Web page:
According to payscale.com, legal assistants in Canada make an average salary of almost $45,000. This rewarding salary is provided due to the difficulty and complicated nature of the work that legal assistants take on during their careers. They might assist lawyers with cases in corporate law or civil litigation, or even by performing general office procedures. One area that legal assistants might also find work in is conveyancing. Conveyancing refers to the process of transferring property ownership from one party to another. As home sales in Canada rose over 12% from March 2015 to 2016, it is clear that those with legal training will have ample opportunity to assist home buyers and sellers in what is probably one of the most important transactions of a person’s life.
Read on to discover three important facts about conveyancing that students in legal assistant training need to know.
1. Previous Mortgages Need to Be Discharged
When clients purchase a new home and still owe money on their mortgage on another one, they need to have the previous mortgage discharged in order to change homes. A mortgage discharge is a legal document that the client’s mortgage broker signs in order to have their stake in their home released in order to complete the sale. This release form is very important and difficult to complete without the guidance of a professional who completed their training at a top legal assistant school.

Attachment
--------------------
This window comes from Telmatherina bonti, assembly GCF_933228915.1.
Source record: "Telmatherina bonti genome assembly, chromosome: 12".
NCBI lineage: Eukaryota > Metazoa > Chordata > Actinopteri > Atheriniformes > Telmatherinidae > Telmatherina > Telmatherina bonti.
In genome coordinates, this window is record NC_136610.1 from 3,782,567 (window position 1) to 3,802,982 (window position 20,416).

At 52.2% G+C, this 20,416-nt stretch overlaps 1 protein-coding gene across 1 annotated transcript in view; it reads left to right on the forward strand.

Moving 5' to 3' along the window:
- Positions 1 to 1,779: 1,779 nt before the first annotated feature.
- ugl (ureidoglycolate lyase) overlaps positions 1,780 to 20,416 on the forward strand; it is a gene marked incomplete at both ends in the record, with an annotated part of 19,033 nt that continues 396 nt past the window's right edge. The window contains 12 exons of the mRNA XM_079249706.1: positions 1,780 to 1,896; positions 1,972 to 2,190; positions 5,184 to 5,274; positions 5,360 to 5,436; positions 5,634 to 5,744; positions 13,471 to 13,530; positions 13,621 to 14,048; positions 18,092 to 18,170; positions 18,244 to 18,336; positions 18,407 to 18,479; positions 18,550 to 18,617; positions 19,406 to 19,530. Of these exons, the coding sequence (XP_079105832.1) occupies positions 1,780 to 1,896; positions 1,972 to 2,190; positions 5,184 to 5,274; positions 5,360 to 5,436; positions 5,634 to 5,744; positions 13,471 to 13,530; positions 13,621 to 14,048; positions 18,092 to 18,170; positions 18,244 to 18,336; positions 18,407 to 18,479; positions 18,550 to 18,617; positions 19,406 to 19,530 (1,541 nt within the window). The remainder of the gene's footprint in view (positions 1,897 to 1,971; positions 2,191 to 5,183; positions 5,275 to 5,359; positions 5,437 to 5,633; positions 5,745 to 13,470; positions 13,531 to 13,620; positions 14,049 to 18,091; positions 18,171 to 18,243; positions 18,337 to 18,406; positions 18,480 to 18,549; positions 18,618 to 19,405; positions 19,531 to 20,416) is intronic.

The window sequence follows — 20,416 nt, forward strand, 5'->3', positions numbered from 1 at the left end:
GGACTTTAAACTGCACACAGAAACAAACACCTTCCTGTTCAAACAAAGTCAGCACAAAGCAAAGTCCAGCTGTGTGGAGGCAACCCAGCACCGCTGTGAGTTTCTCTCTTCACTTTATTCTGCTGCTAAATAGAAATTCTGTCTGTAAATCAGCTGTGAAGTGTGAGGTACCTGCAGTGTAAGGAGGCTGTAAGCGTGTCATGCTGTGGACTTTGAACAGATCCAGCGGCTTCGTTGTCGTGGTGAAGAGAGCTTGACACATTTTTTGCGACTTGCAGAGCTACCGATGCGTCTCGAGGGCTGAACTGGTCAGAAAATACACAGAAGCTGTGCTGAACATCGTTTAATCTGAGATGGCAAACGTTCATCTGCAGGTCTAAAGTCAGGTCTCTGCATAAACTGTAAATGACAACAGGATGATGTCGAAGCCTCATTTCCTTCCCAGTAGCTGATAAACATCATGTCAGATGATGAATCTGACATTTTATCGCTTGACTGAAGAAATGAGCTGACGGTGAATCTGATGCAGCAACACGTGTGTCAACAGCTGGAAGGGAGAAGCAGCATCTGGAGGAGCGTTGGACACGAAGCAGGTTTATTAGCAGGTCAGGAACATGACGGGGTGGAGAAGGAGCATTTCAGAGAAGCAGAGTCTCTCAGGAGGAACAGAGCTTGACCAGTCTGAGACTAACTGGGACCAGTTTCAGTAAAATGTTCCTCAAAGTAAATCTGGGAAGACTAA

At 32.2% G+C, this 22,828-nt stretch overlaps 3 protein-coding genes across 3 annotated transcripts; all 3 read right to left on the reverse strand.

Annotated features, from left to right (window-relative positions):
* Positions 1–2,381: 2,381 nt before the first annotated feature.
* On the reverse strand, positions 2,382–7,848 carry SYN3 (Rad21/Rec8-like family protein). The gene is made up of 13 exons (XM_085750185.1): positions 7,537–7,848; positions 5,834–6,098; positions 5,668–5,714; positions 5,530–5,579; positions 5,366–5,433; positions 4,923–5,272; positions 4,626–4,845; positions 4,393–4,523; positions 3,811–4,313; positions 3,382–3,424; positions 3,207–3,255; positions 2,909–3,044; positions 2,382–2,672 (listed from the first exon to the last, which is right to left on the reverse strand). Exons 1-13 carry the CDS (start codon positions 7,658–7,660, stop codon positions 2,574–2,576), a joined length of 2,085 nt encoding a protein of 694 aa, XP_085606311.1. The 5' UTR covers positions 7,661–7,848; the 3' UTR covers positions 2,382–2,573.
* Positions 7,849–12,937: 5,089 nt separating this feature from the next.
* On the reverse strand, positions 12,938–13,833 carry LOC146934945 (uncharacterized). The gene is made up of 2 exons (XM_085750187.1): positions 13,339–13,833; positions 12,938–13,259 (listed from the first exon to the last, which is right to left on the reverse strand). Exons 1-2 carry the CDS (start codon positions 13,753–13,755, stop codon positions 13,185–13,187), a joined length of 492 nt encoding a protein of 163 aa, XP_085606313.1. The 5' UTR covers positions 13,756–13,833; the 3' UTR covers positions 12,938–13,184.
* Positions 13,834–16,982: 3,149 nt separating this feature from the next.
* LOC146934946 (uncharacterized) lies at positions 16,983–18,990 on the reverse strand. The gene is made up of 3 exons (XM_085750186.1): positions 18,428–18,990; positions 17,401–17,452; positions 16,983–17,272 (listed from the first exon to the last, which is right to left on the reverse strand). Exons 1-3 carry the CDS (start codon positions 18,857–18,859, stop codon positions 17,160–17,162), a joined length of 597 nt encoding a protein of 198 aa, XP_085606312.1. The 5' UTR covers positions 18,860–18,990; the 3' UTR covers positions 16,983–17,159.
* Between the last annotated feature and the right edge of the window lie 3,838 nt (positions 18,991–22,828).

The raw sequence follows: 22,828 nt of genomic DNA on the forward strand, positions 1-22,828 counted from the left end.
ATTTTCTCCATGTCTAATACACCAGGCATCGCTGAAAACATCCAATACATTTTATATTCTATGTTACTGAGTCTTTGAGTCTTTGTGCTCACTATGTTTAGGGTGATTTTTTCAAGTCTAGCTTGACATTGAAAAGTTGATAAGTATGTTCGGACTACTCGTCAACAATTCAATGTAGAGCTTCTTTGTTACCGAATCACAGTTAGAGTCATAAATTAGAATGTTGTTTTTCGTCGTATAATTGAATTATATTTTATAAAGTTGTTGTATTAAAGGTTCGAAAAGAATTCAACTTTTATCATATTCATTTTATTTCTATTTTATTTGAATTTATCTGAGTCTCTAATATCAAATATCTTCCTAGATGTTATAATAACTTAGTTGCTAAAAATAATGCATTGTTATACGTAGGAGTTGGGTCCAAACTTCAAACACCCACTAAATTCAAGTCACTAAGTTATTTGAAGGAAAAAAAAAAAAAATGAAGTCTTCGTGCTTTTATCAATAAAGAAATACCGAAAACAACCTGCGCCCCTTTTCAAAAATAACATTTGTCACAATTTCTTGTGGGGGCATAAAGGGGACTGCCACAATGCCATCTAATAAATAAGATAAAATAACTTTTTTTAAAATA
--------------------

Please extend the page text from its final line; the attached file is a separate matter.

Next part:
2. Conveyancing is Provincially Regulated
Did you know that each province has its own law society that makes provincially-specific laws? Alberta has recently joined forces with British Columbia, Saskatchewan, and Manitoba to form The Western Law Societies’ Conveyancing Protocol which helps inform the creation of each province’s own conveyance protocol. These provincially-specific protocols help create standards of practice that every conveyancer has to follow to ensure that clients are receiving proper service. Proper service includes ensuring that mortgage processes, legal advice access, and land title processes are all handled efficiently and effectively.
3. A Conveyancer Can Work For Both Home Buyers And Sellers
Once you begin your legal career and decide to work in conveyancing, you will have the opportunity to work with both buyers and sellers in different legal roles. While working for buyers, you will have the opportunity to prepare and clarify contracts of sale, conduct research on the property, coordinate deposit money transfers and final sale payments, as well as manage the settling of the property.
Throughout your career, you may also work for home sellers. In this role, you might be responsible for sorting through legal documents and ensuring they are all in proper order. Furthermore, you might represent the seller during communications with the buyer, including requests for an extension of closing dates or other deadlines.
Contact an advisor today to find out more!